It used to be said that any publicity is good publicity. After Darren Simpson, the former La Scala Head Chef, endorsed a burger range for fast-food giant KFC, I doubt restaurateur and owner, Dean Haritos would necessarily agree. But unlike many restaurants, La Scala is still standing and standing proud it is.
Sitting snugly between the iconic Light Brigade Hotel and hatted restaurant Buzo Trattoria, the entrance to La Scala is discreet. Once inside, however, discreet isn’t a word that comes to mind. La Scala flamboyantly displays its Italian heritage with bold feature walls, gilted vintage mirrors, a funky cocktail bar and glass bowls of fresh produce such as bright red capsicums strewn around the various dining spaces. A chair installation protrudes from pin-striped walls and giant metal whisk lights spiral elegantly from the ceiling.
The restaurant’s design may be theatrical but the menu at La Scala on Jersey is deceptively modest, showcasing a down-to-earth display of classic Italian cooking. Ruben Martinez, who was formerly Darren’s Sous Chef, fronts the kitchen. Martinez, who has done time in some of Sydney’s most successful restaurants including Aqua Luna, La Sala and Barrenjoey House, has created a menu that implements organic cuts of meat, local seafood and house made sorbet and gelato.
Keeping things local, we start with a small bowl of organic marinated Lakelands olives and a glass of 2006 Montose Omaggio (barbera) from Mudgee. While the wine list does predominantly feature Australian wines, there are also has a range of French, Portuguese, Spanish, Italian and New Zealand drops on offer. Salty, luscious and textural, the Lakelands olives are a standout, and I take note to return at a later date purely to get a second taste of these. Brodetto Marchigiano (a classic fish stew from Marche), is one of La Scala’s signature dishes. Aesthetically, it is a spectacular display of seafood, topped with a crusty slice of herb bread. The stock-based stew is overflowing with octopus, barramundi, mussels and squid, with strong hints of saffron and marjoram. The Italian lamb or “nose to tail eating”, comes highly recommended by wait staff and once it is placed in front of us, we can see why. The free-range lamb is sourced from the clover pastures of North Motton in North West Coast of Tasmania and the dish is served with different cuts every day. Another on my “must-return-for” list is the sformato, similar to a soufflé, it is a smooth blend of Jerusalem artichokes and hazelnuts.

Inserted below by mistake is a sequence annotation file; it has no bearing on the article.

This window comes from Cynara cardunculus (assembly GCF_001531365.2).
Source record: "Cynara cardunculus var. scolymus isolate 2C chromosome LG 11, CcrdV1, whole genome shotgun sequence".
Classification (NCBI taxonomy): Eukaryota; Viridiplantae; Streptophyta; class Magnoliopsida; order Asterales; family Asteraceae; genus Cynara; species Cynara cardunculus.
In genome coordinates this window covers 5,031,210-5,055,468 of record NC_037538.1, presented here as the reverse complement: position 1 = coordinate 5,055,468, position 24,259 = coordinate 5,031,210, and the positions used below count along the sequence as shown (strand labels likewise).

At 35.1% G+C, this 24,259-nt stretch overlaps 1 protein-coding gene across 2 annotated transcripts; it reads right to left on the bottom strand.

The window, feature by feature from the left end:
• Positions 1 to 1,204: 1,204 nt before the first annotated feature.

From the food to the service, the restaurant runs like clockwork and Andrew Carson, the restaurant manager, is key to its success. The sophisticated private dining room, which seats up to 26 people comfortably, is an impressive location for corporate and private events. For larger occasions, the restaurant and bar can be exclusively hired for up to 200.
Read more about La Scala on Jersey here